I write to you as a patriotic Ghanaian and Nkrumaist ultra-nationalist – who loves mother Ghana dearly. I wish all of you the very best of luck, this coming Sunday - the day of the presidential election!
Only yesterday, I received an email notifying me of a comment that had been posted on my blog, by an American graduate student, named Beth - who is apparently doing research for a paper on globalization.
The article on which she was commenting, was one I had written in October 2008, appealing to the COCOBOD to start thinking of cocoa farmers as equal partners.
Needless to say, the COCOBOD ignored it completely - as they have done every article I have written to them encouraging them to opt for the path of sustainability (i.e. move the industry in the direction of organic cocoa farming - to ensure its long-term future).
Gentlemen, I am reproducing both the comment of the American graduate student, Beth, and the article (now modified, slightly, for you!) she thought was thought-provoking enough, to take the trouble to comment on - but which was sadly ignored by the COCOBOD - for you.
I do hope it will be good food for thought, for the one amongst you, who is lucky enough to be elected on Sunday, to become Ghana’s next president.
PS Please find below the article I addressed to the COCOBOD - which is followed by the comment of the American lady, Beth (who has just the kind of profile of the enlightened overseas chocolate consumer, which I mentioned in that article, incidentally!).
“GHANA COCOBOD: PLEASE LISTEN TO THE ORDINARY COCOA FARMERS OF GHANA FOR A CHANGE - FOR, WE AREN'T FOOLS AT ALL!
As an ordinary cocoa farmer, I am constantly amazed at the display of wealth that I see in the car park of the COCOBOD, whenever I visit its headquarters building, Cocoa House, in Accra.
The latest models of luxury Volvos assigned to COCOBOD executives, and the billions spent renovating Cocoa House, are an indication of the massive resources the COCOBOD commands in our country.
As a simple and very ordinary cocoa farmer, who likes to think he is a creative thinker, I believe that the time has now come for a paradigm shift in the role that the COCOBOD plays in the lives of cocoa farmers.
Those who run the COCOBOD must now start listening to us: and to think of us as equal partners - in the important task of moving the industry to a higher and more sustainable level.
My family farms at Akim Abuakwa Juaso - where the community desperately wants to improve its quality of life: by farming in an environmentally sustainable manner that also results in improved farm productivity.
For example, the inhabitants want to build a library for the schoolchildren in the community. They also want to use the biochar retort developed by the renowned sustainability expert, the Swedish gentleman Folke Gunther, to make biochar from waste cocoa husks and other biomass available on our farms.
The use of biochar by Ghana's cocoa farmers will increase yields dramatically - and without all the harmful chemicals (the so-called HITECH mass-spraying initiative: the “chemical-cocktail-lunacy”) that is making health-conscious foreigners shun chocolate made from non-organic cocoa beans - and consequently makes discerning overseas buyers wary of Ghana's cocoa these days.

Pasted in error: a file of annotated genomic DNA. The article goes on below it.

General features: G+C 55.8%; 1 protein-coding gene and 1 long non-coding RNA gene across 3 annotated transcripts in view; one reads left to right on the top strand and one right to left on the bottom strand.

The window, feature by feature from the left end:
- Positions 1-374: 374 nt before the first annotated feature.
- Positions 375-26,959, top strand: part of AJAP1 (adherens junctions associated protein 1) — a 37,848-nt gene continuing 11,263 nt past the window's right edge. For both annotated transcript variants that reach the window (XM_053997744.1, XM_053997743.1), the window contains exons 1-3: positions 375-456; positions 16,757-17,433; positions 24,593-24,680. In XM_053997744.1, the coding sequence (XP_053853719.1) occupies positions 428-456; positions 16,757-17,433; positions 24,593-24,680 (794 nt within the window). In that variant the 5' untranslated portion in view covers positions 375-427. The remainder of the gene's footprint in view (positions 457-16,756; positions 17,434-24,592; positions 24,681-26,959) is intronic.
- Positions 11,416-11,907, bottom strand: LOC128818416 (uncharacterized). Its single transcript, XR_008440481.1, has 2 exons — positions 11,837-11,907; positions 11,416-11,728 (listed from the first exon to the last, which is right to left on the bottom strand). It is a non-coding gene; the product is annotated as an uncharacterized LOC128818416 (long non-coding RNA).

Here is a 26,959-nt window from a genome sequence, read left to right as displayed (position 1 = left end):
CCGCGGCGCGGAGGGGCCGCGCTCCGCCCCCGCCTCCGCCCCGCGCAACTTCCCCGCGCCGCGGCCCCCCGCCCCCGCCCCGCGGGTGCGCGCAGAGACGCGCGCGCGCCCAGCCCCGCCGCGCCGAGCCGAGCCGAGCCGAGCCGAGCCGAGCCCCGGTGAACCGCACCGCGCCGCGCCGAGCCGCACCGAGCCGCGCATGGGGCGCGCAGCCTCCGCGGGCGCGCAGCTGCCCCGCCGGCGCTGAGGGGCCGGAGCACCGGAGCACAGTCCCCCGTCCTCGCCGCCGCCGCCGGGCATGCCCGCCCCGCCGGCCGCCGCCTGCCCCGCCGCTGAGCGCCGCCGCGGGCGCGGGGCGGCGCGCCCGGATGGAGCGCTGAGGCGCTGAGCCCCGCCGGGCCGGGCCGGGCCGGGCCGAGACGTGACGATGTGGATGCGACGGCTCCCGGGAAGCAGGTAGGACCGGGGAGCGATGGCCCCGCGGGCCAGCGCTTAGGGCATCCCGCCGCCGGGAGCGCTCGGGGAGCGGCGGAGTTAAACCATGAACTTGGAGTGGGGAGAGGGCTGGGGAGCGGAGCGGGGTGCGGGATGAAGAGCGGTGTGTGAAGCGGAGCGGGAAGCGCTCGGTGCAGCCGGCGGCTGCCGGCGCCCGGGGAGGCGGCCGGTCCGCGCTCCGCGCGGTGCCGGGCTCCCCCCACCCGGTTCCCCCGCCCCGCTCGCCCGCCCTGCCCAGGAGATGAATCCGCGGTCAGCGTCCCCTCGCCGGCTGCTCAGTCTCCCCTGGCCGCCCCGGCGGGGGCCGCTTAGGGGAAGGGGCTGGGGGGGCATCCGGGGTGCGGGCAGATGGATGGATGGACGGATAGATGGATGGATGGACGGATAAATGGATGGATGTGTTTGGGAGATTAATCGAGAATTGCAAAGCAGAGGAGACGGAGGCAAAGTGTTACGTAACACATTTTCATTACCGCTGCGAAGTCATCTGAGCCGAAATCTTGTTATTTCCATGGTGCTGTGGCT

Ultimately, the community wants to use the American designer Sean K. Barry's biochar plant, to make biochar and produce electric power - and also use the waste gas to provide the town's inhabitants with a refrigerated warehouse.
We do have the ideas - but sadly lack the means to realize our goal of turning Akim Abuakwa Juaso into a model sustainable cocoa-producing village.
We urge the COCOBOD to take a look at the sustainable development model that Sustainable Villages Africa (SVA), the South African sustainable livelihood organisation has developed - and give them a contract to do a pilot project to develop Akim Abuakwa Juaso into a model sustainable village: and replicate same if it is successful, all over the cocoa-growing areas of the enterprise Ghana.
The COCOBOD must also take an interest in the work of the International Biochar Initiative - and empower the Cocoa Research Institute of Ghana (CRIG) to work closely with that body, to leverage the many benefits of biochar, for cocoa farmers in particular, and Ghanaian farmers generally.
Let them listen to a poor cocoa farmer, for once, for a change - for, it is precisely because of our labour, that they get perks like the poshest Volvo models and COCOBOD-paid chauffeurs to drive them around in the lap of luxury; live in luxurious Hollywood-style COCOBOD properties; are paid the local equivalent of fantastic developed-world-level salaries; and work in air-conditioned glory.
Hopefully, none of them will dare accuse poor cocoa farmers who point out all the perks they earn, as being "lazy" and "envious" - as our "Hypocrite-in-Chief" is wont to describe those who point out the glaring disparities in wealth in our nation, today. A word to the wise...
Hmmm, Ghana - eyeasesm oo: asem ebaba debi ankasa! May God bless and protect our homeland Ghana, always. Long live freedom! Long live Ghana! “
Beth's comment: “Yes! I love what you have to say and I love your vision for your community. I am just an American grad student, studying the cocoa industry for a paper on globalization. I came across your blog and am so encouraged by your thoughts. Thank you!"